By Ray Chickrie
PARAMARIBO, Suriname — On the occasion of the 45 independence anniversary of the Republic of Suriname on November 25, the Dutch Foreign minister Stef Blok, Guyana’s, president Dr Mohammed Irfaan Ali, Brazil’s foreign minister Ernesto Araújo, Curacao prime minister Eugene Rhuggenaath, and high-level delegations from France and Ghana will travel to Paramaribo to commemorate this historic event and facilitate high-level meetings between these five countries in Paramaribo.
This year’s independence celebrations are significant amidst major oil and gas findings in both Suriname and Guyana with a major global focus.
President Irfaan Ali will arrive in Suriname on Monday evening and is expected to sign several key agreements with president Chan Santokhi. One of those will be an agreement to bridge the Corentyne River that separates the two countries. This will eventually connect the Guianas with the entire South American landmass.
According to the Star-News of Suriname, “a formal meeting will take place between Santokhi and Ali on Tuesday. The Guyanese president will also visit Staatsolie. Ali will be the only guest to address the National Assembly in an extraordinary public meeting on Wednesday.”
Dutch foreign minister Stef Blok will arrive in Suriname on Tuesday to reset ties and meet with regional leaders who will be in Paramaribo. It will be the first high-level visit of a Dutch official in over a decade.
Suriname, the only independent Dutch-speaking country in CARICOM has close ties with Holland. Suriname was part of the Kingdom of the Netherlands until 1975 when it became an independent nation. Now Holland is looking to reset relations that are mutually beneficial to both countries.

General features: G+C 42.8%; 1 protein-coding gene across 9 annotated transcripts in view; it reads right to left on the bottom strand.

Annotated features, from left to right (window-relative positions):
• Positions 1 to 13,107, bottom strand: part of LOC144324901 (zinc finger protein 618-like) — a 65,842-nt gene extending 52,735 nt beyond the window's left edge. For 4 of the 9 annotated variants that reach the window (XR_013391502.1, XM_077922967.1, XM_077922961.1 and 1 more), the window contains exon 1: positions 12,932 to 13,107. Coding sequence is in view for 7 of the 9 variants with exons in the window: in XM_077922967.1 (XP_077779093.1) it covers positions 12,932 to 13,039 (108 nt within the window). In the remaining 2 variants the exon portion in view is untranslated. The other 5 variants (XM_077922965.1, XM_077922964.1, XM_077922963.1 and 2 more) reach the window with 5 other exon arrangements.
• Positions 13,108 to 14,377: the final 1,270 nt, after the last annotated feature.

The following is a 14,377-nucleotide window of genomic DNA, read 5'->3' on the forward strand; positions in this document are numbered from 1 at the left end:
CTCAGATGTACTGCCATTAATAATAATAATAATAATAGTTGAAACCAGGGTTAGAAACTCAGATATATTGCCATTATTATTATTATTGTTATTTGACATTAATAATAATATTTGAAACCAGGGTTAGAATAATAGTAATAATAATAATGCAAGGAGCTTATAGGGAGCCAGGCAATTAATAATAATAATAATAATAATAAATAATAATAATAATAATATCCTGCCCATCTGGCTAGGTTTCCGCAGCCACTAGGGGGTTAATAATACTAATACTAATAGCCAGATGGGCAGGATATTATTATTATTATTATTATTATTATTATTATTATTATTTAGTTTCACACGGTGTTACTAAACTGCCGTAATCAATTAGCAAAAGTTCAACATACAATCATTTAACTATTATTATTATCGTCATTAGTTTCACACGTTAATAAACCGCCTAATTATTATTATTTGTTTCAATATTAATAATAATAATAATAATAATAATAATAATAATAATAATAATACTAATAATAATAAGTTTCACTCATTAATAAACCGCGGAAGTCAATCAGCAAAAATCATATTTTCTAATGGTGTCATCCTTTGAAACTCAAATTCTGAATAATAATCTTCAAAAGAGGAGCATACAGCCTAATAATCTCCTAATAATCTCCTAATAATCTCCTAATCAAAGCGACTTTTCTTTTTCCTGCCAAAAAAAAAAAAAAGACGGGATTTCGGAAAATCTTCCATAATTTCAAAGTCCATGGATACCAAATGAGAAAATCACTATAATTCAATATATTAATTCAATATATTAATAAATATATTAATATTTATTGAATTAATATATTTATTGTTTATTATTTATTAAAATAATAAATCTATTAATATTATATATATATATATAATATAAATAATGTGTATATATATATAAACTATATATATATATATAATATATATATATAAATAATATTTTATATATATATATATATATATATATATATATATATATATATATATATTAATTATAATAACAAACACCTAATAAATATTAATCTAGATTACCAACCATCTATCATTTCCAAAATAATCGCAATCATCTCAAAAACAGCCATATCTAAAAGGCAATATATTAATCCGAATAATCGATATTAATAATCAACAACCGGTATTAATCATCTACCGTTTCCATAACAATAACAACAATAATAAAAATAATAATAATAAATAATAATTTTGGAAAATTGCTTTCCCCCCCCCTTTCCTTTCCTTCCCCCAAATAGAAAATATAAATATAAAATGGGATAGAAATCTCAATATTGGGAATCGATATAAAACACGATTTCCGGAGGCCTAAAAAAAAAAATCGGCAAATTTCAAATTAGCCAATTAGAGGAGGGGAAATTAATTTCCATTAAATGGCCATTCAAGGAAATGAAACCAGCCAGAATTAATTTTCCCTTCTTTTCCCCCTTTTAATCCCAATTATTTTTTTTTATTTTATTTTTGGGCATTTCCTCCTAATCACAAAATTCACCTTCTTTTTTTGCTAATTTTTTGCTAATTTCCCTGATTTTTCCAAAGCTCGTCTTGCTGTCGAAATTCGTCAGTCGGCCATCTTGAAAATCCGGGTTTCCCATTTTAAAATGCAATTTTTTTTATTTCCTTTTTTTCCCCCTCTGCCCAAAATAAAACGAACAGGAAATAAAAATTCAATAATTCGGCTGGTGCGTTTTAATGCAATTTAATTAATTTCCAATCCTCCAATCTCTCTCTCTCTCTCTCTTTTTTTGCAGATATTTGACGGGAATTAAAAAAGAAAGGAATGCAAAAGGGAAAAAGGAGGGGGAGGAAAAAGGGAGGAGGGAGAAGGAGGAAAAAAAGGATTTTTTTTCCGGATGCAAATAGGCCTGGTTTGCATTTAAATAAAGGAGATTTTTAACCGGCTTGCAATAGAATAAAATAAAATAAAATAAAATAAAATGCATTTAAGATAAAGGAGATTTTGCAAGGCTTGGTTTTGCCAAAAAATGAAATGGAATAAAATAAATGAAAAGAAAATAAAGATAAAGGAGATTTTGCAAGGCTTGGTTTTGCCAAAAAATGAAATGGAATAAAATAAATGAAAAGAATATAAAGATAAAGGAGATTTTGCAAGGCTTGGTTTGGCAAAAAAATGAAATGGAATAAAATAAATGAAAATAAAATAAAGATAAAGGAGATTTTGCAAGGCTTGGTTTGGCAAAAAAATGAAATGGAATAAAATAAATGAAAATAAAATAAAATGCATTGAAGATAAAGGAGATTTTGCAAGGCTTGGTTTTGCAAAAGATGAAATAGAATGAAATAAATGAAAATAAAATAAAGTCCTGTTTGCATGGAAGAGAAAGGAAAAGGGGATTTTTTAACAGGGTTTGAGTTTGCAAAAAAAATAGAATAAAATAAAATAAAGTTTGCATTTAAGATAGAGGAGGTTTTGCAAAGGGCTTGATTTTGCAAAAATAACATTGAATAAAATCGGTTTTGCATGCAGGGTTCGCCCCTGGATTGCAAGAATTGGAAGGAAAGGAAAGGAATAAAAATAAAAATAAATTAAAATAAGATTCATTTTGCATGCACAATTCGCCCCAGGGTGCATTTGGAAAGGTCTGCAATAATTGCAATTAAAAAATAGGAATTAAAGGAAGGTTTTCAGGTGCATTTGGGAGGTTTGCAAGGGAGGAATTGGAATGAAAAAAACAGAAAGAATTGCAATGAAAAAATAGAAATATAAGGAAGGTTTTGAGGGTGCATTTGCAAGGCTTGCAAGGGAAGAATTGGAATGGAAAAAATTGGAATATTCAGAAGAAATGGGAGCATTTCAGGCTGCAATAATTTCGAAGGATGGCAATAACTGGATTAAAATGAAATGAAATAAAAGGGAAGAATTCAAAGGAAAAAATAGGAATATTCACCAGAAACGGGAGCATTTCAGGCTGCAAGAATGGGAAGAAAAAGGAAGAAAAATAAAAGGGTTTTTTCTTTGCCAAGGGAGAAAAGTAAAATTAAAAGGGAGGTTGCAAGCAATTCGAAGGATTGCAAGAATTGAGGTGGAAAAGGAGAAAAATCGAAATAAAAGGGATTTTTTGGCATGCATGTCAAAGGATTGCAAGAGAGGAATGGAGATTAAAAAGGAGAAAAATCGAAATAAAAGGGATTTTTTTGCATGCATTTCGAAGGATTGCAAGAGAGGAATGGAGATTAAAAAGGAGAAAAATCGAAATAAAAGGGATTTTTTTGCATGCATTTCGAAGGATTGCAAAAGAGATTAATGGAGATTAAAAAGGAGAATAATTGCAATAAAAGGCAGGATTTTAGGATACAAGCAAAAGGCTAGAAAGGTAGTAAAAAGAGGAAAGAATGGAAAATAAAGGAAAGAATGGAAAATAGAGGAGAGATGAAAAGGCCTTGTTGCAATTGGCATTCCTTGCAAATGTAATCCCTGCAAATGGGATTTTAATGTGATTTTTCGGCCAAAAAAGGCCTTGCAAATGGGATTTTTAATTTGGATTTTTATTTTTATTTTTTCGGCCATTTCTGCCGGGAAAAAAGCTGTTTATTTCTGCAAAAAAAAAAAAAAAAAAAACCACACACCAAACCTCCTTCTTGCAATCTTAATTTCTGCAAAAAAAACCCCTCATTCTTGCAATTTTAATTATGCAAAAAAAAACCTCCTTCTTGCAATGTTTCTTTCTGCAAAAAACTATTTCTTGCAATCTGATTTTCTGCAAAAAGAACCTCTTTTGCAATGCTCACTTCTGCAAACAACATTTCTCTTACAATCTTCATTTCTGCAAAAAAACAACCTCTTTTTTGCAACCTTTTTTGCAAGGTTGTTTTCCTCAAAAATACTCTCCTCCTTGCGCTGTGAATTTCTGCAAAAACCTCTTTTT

The Suriname foreign minister in October held a bilateral meeting in the Hague with Stef Blok.
“Good meeting today in the Hague with my Surinamese counterpart, Albert Ramdin, and the minister of finance, Armand Achaibersing. The new impulses in the relationship with Suriname are frequent contact. We talked about the broader cooperation between our countries,” Blok said.
The two countries recently exchanged ambassadors after a five-year cold tie during the Desire Bouterse government. However, Dutch investment in education, healthcare, capacity building, and tourists form a major backbone of the Suriname economy. Critics say “ Cuba, Russia, Serbia, Venezuela or Morocco ties” can’t provide this cushion.
Ambassador Henry MacDonald of Suriname in an invited comment said: “Even though the entire world still suffers from COVID-19 it is heartwarming and wonderful to experience that our best friends are making sincere efforts to commemorate Suriname’s 45th independence Day celebration with the government and the Surinamese people in Paramaribo.”
While both governments are moving steadfastly to formulate an enabling infrastructural framework for a bridge and a deepwater port for the benefit of present and future generations, discussions on territorial issues appear to be a challenging matter in the political arena in Paramaribo.